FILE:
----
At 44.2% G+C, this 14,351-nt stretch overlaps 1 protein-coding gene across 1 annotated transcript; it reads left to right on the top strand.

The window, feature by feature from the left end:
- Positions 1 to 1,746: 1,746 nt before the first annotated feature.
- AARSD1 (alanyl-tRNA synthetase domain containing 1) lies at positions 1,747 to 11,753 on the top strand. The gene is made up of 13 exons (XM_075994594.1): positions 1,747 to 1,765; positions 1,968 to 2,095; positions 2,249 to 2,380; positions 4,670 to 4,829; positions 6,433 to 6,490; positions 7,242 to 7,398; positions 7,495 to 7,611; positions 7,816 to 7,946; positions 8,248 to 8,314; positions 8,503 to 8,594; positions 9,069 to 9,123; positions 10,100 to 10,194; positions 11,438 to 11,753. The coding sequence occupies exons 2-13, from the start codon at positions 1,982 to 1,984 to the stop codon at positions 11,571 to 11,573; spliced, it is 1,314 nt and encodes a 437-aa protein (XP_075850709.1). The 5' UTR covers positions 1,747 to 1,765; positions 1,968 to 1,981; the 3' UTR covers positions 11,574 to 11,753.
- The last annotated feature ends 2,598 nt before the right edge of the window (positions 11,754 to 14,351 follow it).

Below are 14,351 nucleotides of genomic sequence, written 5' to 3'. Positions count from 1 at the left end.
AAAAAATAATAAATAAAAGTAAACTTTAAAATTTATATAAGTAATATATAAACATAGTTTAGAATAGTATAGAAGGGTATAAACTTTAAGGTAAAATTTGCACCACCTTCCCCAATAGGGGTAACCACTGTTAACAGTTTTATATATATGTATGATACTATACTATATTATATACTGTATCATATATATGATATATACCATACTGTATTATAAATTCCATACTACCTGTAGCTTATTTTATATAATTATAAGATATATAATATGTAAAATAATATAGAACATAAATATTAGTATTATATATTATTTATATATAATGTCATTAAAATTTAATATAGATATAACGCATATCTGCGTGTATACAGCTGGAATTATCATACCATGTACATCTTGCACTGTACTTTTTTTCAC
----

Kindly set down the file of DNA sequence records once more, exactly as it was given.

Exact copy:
At 44.2% G+C, this 14,351-nt stretch overlaps 1 protein-coding gene across 1 annotated transcript; it reads left to right on the top strand.

The window, feature by feature from the left end:
- Positions 1 to 1,746: 1,746 nt before the first annotated feature.
- AARSD1 (alanyl-tRNA synthetase domain containing 1) lies at positions 1,747 to 11,753 on the top strand. The gene is made up of 13 exons (XM_075994594.1): positions 1,747 to 1,765; positions 1,968 to 2,095; positions 2,249 to 2,380; positions 4,670 to 4,829; positions 6,433 to 6,490; positions 7,242 to 7,398; positions 7,495 to 7,611; positions 7,816 to 7,946; positions 8,248 to 8,314; positions 8,503 to 8,594; positions 9,069 to 9,123; positions 10,100 to 10,194; positions 11,438 to 11,753. The coding sequence occupies exons 2-13, from the start codon at positions 1,982 to 1,984 to the stop codon at positions 11,571 to 11,573; spliced, it is 1,314 nt and encodes a 437-aa protein (XP_075850709.1). The 5' UTR covers positions 1,747 to 1,765; positions 1,968 to 1,981; the 3' UTR covers positions 11,574 to 11,753.
- The last annotated feature ends 2,598 nt before the right edge of the window (positions 11,754 to 14,351 follow it).

Below are 14,351 nucleotides of genomic sequence, written 5' to 3'. Positions count from 1 at the left end.
AAAAAATAATAAATAAAAGTAAACTTTAAAATTTATATAAGTAATATATAAACATAGTTTAGAATAGTATAGAAGGGTATAAACTTTAAGGTAAAATTTGCACCACCTTCCCCAATAGGGGTAACCACTGTTAACAGTTTTATATATATGTATGATACTATACTATATTATATACTGTATCATATATATGATATATACCATACTGTATTATAAATTCCATACTACCTGTAGCTTATTTTATATAATTATAAGATATATAATATGTAAAATAATATAGAACATAAATATTAGTATTATATATTATTTATATATAATGTCATTAAAATTTAATATAGATATAACGCATATCTGCGTGTATACAGCTGGAATTATCATACCATGTACATCTTGCACTGTACTTTTTTTCAC